From the Dean
In committee veritas
By John C. Baldwin, M.D.
A medical school, like any academic institution, has many committees. Much good work comes from the committees at DMSprovocative questions, thoughtful reflection, hard decisions. At any medical school, however, two committees stand out in importance and impact. Their work is demanding and agonizing, and the results of that work define and perpetuate the school's very heart and soul.
At any medical school, two committees stand out in importance
and impact. They perpetuate the school's very heart and soul.
The first such committee is the one that decides on faculty appointments and promotions. These actions ultimately create the identity of the school, because, in its purest sense, an academic institution is its faculty.
The second is the committee that oversees admissions. Not only does the caliber of the student body also help to forge the identity of a school, but it affects the caliber of the faculty who can be recruited. In addition, the Admissions Committee bears the awesome responsibility of determining who will be the doctors of the future.
Healthy tensions: We are very fortunate that DMS is able to attract an extraordinarily talented group of students. The process by which that happens involves some tensionsvery healthy tensions. Some members of the Admissions Committee are most interested in applicants' scientific aptitudetheir ability to perform rigorous basic or clinical research that will contribute to the body of knowledge in the life sciences. That is entirely appropriate at a school like Dartmouth, which has nationally prominent research programs in many disciplines and ranks in the 87th percentile nationally in terms of National Institutes of Health funding per basic science faculty member. However, other members of the committee argue first and foremost for applicants who embody the humanistic qualities that a good clinician must have. And that emphasis is appropriate, too, for medicine must attract people who are sensitive to cultural and personal issues, who want to be good doctors in order to help people stay well and, when they become sick, get well.
In fact, the advocates on both sides of that dialectic are right. Everyone accepted to DMS should be compassionate, altruistic, respectful of patients, sensitive to patients' needs. But everyone should also have an understanding of what science really means, whether it involves working on molecular biology at the lab bench or reflecting critically on your last hundred bypass operations. Good intentions, though necessary, are insufficient to being a good doctor.
In addition, I believe that everyone we admit should enjoy teaching. A place like Dartmouth must generate physicians who are good communicators and who feel enough passion about their work to want to share it with others. For some, this may involve actual classroom teaching. For others, it may involve passing on the precepts of clinical practice or of scientific inquiry to students or residents or fellows. For still others, teaching will involve educating patients or other physicians. However it happens, teaching helps to foster the constant self-renewal and evaluation that must pervade medicine.
At DMS, we want to educate not just one kind of doctor but a whole range: some who are pure basic scientists but who understand the clinical import of what they're investigating; some who are at the interface of translational research, bringing basic science discoveries into the clinic; some who are good clinicians but are also scientists in the sense that they contribute insights to their field based on observation and experience.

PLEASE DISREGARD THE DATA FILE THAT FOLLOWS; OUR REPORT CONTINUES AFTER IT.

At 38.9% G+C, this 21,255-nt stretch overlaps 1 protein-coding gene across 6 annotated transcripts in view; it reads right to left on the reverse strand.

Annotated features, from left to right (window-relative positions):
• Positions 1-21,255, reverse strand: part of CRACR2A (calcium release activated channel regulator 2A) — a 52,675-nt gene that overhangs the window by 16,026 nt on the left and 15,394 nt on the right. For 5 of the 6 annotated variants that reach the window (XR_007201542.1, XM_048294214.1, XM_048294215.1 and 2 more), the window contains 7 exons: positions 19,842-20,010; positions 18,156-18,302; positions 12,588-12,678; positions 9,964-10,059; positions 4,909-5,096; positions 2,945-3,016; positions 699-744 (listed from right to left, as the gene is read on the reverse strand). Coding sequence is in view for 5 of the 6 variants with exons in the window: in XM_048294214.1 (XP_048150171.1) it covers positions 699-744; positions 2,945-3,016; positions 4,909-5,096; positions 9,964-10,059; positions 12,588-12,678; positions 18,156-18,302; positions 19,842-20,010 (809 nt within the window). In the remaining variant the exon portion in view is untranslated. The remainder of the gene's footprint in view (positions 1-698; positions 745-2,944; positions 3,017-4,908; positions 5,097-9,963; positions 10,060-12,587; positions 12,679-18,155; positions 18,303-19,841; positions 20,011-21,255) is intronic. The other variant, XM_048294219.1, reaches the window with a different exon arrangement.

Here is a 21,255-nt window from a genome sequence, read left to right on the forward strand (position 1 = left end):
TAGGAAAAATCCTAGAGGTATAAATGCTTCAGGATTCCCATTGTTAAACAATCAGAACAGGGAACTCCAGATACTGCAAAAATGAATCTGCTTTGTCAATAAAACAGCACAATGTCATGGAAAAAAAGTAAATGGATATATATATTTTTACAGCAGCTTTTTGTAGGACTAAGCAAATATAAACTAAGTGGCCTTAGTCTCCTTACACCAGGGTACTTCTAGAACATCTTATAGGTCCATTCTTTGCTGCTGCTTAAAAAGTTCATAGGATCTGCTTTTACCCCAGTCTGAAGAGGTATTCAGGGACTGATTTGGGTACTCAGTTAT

Rigor: How do we ensure that those admitted to Dartmouth embody these characteristics? The Admissions Committee has historically done a magnificent job of balancing all these tensions. Some relatively new initiatives will, we hope, bring added rigor and more informed feedback to the process in the future.
The first is an assessment project being conducted by Dartmouth's Center for Educational Outcomes. Researchers there are using interactive videos about clinical situations to measure the skills of medical students at 15 schools nationwide, including DMS. This is a fascinating project, because the traditional multiple-choice exam to measure physician competence is manifestly inadequate. Effectiveness as a doctor involves much more than just knowing the facts of physiology and pathology. It involves the ability to talk with the patient and the patient's family; it involves interactions with other physicians, with nurses, with pharmacists; it involves working effectively with hospital administrators, social workers, the clergy, sometimes even the police. This project is helping physicians-to-be see how they are perceived by all these other parties. And the knowledge we gain can then be incorporated in the admissions process.
Learning: In addition, we are trying to learn from the happily rare instances in which a student is not successful at DMS. When that happens, we now look back at the admissions process, with appropriate confidentiality protections, to see how the wrong decision was made. I think it is terribly important to do thatto try to learn from our occasional mistakes. We may be able to identify something we could have done differently to save this person from the negative experience of being in a program that turned out not to be a good fit.
The Admissions Committee, a vital cauldron, is thus both measuring and learningembodying the very attributes it is seeking in potential students. The future is in good hands.
John Baldwin is dean of DMS and vice president for health affairs of Dartmouth College.